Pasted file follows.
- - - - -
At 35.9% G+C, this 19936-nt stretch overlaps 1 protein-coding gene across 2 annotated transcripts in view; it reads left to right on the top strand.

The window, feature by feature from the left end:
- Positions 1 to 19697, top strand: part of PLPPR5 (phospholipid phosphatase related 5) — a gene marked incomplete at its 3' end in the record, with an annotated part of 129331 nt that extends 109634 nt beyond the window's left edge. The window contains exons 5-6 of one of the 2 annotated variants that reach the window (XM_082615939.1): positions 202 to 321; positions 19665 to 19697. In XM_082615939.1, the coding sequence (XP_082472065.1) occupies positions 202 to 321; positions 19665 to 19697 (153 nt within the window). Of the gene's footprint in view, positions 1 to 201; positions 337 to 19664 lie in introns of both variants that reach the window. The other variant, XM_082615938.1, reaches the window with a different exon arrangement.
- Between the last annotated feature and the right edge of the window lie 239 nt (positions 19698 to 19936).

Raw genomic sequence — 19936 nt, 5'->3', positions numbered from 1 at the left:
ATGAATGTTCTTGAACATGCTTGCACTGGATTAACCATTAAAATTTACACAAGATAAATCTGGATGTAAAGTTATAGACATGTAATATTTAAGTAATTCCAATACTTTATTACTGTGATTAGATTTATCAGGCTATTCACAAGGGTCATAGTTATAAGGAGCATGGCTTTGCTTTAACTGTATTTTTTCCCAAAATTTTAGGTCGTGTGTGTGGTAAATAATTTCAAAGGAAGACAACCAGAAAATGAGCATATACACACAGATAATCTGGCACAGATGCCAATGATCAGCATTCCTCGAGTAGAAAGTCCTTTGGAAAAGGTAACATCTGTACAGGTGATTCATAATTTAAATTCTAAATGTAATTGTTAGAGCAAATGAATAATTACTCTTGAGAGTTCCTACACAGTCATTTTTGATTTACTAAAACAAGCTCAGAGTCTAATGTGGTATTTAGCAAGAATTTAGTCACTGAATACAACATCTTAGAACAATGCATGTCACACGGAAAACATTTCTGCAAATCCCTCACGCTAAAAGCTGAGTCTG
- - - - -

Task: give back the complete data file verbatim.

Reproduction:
At 35.9% G+C, this 19936-nt stretch overlaps 1 protein-coding gene across 2 annotated transcripts in view; it reads left to right on the top strand.

The window, feature by feature from the left end:
- Positions 1 to 19697, top strand: part of PLPPR5 (phospholipid phosphatase related 5) — a gene marked incomplete at its 3' end in the record, with an annotated part of 129331 nt that extends 109634 nt beyond the window's left edge. The window contains exons 5-6 of one of the 2 annotated variants that reach the window (XM_082615939.1): positions 202 to 321; positions 19665 to 19697. In XM_082615939.1, the coding sequence (XP_082472065.1) occupies positions 202 to 321; positions 19665 to 19697 (153 nt within the window). Of the gene's footprint in view, positions 1 to 201; positions 337 to 19664 lie in introns of both variants that reach the window. The other variant, XM_082615938.1, reaches the window with a different exon arrangement.
- Between the last annotated feature and the right edge of the window lie 239 nt (positions 19698 to 19936).

Raw genomic sequence — 19936 nt, 5'->3', positions numbered from 1 at the left:
ATGAATGTTCTTGAACATGCTTGCACTGGATTAACCATTAAAATTTACACAAGATAAATCTGGATGTAAAGTTATAGACATGTAATATTTAAGTAATTCCAATACTTTATTACTGTGATTAGATTTATCAGGCTATTCACAAGGGTCATAGTTATAAGGAGCATGGCTTTGCTTTAACTGTATTTTTTCCCAAAATTTTAGGTCGTGTGTGTGGTAAATAATTTCAAAGGAAGACAACCAGAAAATGAGCATATACACACAGATAATCTGGCACAGATGCCAATGATCAGCATTCCTCGAGTAGAAAGTCCTTTGGAAAAGGTAACATCTGTACAGGTGATTCATAATTTAAATTCTAAATGTAATTGTTAGAGCAAATGAATAATTACTCTTGAGAGTTCCTACACAGTCATTTTTGATTTACTAAAACAAGCTCAGAGTCTAATGTGGTATTTAGCAAGAATTTAGTCACTGAATACAACATCTTAGAACAATGCATGTCACACGGAAAACATTTCTGCAAATCCCTCACGCTAAAAGCTGAGTCTG